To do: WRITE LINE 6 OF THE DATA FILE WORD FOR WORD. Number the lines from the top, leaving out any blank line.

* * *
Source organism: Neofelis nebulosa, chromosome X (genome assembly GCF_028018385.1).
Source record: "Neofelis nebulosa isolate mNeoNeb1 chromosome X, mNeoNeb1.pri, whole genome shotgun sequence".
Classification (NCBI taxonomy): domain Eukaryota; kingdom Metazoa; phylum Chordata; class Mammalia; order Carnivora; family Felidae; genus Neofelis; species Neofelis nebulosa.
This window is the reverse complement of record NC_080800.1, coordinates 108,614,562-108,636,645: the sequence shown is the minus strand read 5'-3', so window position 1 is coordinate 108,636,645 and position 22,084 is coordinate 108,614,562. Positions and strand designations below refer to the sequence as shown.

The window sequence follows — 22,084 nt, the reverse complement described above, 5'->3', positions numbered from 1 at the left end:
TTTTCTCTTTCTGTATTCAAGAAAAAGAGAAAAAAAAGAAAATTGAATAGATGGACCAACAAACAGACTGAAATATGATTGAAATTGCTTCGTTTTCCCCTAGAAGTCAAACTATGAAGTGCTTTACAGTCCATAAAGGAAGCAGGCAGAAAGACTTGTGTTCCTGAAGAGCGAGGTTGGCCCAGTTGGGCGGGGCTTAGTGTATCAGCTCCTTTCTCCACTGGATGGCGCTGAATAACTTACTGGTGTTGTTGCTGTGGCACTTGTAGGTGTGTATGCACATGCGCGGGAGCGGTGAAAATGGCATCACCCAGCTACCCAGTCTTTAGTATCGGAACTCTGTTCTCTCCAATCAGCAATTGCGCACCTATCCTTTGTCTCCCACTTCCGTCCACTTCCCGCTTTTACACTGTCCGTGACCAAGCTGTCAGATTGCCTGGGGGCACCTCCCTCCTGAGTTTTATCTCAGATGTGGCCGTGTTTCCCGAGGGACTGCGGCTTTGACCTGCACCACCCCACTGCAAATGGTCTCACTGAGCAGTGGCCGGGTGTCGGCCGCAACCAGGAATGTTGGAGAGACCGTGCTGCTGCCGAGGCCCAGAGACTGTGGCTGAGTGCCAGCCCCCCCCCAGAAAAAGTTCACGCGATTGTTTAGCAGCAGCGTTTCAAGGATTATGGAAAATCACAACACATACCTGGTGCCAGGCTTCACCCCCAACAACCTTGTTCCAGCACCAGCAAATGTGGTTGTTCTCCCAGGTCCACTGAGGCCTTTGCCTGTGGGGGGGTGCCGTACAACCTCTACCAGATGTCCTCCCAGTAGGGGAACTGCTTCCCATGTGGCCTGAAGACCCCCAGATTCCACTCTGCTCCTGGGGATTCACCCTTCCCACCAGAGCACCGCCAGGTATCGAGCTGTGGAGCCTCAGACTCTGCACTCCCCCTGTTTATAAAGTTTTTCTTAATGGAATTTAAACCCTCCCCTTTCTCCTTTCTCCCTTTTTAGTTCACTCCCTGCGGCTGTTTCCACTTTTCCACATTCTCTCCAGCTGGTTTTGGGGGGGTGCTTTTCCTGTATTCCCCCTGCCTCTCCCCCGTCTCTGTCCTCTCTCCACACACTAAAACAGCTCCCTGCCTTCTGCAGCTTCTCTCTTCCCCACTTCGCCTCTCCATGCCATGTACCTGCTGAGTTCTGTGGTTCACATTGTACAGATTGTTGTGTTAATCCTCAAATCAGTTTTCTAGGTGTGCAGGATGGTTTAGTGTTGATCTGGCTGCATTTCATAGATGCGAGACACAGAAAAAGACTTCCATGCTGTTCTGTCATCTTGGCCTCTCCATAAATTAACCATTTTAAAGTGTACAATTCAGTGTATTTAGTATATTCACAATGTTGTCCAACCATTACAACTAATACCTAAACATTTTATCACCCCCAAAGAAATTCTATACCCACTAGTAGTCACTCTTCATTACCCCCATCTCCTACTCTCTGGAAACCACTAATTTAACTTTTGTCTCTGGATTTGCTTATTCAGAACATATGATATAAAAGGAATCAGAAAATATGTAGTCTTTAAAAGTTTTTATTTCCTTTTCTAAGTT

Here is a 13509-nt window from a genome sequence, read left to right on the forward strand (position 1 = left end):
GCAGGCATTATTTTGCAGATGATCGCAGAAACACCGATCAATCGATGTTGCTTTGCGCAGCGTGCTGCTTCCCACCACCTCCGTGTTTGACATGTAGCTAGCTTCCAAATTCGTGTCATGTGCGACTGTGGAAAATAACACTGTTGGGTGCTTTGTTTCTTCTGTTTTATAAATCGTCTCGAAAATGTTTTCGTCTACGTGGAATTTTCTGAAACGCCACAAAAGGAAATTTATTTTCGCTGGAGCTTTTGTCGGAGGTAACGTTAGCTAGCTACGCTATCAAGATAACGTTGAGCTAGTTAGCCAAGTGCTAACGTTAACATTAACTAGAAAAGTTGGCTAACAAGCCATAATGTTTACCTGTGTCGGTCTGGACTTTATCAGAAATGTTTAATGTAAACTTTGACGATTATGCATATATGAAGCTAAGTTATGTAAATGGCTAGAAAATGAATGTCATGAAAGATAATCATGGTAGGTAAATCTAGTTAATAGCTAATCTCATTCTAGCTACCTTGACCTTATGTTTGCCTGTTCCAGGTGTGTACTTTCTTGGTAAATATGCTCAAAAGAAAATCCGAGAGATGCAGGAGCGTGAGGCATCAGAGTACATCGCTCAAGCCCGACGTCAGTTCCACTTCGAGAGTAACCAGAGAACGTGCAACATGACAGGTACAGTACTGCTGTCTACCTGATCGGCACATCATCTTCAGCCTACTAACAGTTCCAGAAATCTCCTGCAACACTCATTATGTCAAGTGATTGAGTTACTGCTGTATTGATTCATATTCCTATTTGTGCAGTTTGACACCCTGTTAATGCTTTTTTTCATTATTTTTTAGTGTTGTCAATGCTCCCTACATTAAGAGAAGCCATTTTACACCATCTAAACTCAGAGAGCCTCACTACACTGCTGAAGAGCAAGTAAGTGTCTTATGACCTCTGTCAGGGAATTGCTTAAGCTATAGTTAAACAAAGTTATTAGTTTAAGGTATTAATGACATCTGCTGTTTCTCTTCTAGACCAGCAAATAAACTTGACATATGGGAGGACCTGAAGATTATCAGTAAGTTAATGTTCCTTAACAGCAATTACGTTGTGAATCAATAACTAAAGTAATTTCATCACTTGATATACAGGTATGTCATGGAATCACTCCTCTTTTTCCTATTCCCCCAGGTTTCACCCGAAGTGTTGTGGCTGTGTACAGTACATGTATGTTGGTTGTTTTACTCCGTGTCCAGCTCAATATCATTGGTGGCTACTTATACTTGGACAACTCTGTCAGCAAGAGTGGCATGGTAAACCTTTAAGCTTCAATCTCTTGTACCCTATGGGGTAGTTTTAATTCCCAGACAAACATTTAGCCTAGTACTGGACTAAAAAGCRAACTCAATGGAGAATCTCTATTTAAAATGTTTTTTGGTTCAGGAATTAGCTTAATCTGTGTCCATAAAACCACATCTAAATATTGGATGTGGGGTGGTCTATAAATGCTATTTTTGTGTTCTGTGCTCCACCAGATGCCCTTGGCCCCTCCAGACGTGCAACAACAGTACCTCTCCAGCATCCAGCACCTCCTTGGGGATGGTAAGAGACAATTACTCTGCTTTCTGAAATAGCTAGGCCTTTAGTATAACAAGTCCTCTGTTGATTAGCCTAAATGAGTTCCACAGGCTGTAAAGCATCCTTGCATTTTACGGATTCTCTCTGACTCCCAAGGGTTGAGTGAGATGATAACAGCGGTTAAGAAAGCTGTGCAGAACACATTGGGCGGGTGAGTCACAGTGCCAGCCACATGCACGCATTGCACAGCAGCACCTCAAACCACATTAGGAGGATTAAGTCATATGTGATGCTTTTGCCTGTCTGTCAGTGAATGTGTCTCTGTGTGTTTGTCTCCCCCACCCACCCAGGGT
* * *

TTTTCTCTTTCTGTATTCAAGAAAAAGAGAAAAAAAAGAAAATTGAATAGATGGACCAACAAACAGACTGAAATATGATTGAAATTGCTTCGTTTTCCCCTAGAAGTCAAACTATGAAGTGCTTTACAGTCCATAAAGGAAGCAGGCAGAAAGACTTGTGTTCCTGAAGAGCGAGGTTGGCCCAGTTGGGCGGGGCTTAGTGTATCAGCTCCTTTCTCCACTGGATGGCGCTGAATAACTTACTGGTGTTGTTGCTGTGGCACTTGTAGGTGTGTATGCACATGCGCGGGAGCGGTGAAAATGGCATCACCCAGCTACCCAGTCTTTAGTATCGGAACTCTGTTCTCTCCAATCAGCAATTGCGCACCTATCCTTTGTCTCCCACTTCCGTCCACTTCCCGCTTTTACACTGTCCGTGACCAAGCTGTCAGATTGCCTGGGGGCACCTCCCTCCTGAGTTTTATCTCAGATGTGGCCGTGTTTCCCGAGGGACTGCGGCTTTGACCTGCACCACCCCACTGCAAATGGTCTCACTGAGCAGTGGCCGGGTGTCGGCCGCAACCAGGAATGTTGGAGAGACCGTGCTGCTGCCGAGGCCCAGAGACTGTGGCTGAGTGCCAGCCCCCCCCCAGAAAAAGTTCACGCGATTGTTTAGCAGCAGCGTTTCAAGGATTATGGAAAATCACAACACATACCTGGTGCCAGGCTTCACCCCCAACAACCTTGTTCCAGCACCAGCAAATGTGGTTGTTCTCCCAGGTCCACTGAGGCCTTTGCCTGTGGGGGGGTGCCGTACAACCTCTACCAGATGTCCTCCCAGTAGGGGAACTGCTTCCCATGTGGCCTGAAGACCCCCAGATTCCACTCTGCTCCTGGGGATTCACCCTTCCCACCAGAGCACCGCCAGGTATCGAGCTGTGGAGCCTCAGACTCTGCACTCCCCCTGTTTATAAAGTTTTTCTTAATGGAATTTAAACCCTCCCCTTTCTCCTTTCTCCCTTTTTAGTTCACTCCCTGCGGCTGTTTCCACTTTTCCACATTCTCTCCAGCTGGTTTTGGGGGGGTGCTTTTCCTGTATTCCCCCTGCCTCTCCCCCGTCTCTGTCCTCTCTCCACACACTAAAACAGCTCCCTGCCTTCTGCAGCTTCTCTCTTCCCCACTTCGCCTCTCCATGCCATGTACCTGCTGAGTTCTGTGGTTCACATTGTACAGATTGTTGTGTTAATCCTCAAATCAGTTTTCTAGGTGTGCAGGATGGTTTAGTGTTGATCTGGCTGCATTTCATAGATGCGAGACACAGAAAAAGACTTCCATGCTGTTCTGTCATCTTGGCCTCTCCATAAATTAACCATTTTAAAGTGTACAATTCAGTGTATTTAGTATATTCACAATGTTGTCCAACCATTACAACTAATACCTAAACATTTTATCACCCCCAAAGAAATTCTATACCCACTAGTAGTCACTCTTCATTACCCCCATCTCCTACTCTCTGGAAACCACTAATTTAACTTTTGTCTCTGGATTTGCTTATTCAGAACATATGATATAAAAGGAATCAGAAAATATGTAGTCTTTAAAAGTTTTTATTTCCTTTTCTAAGTT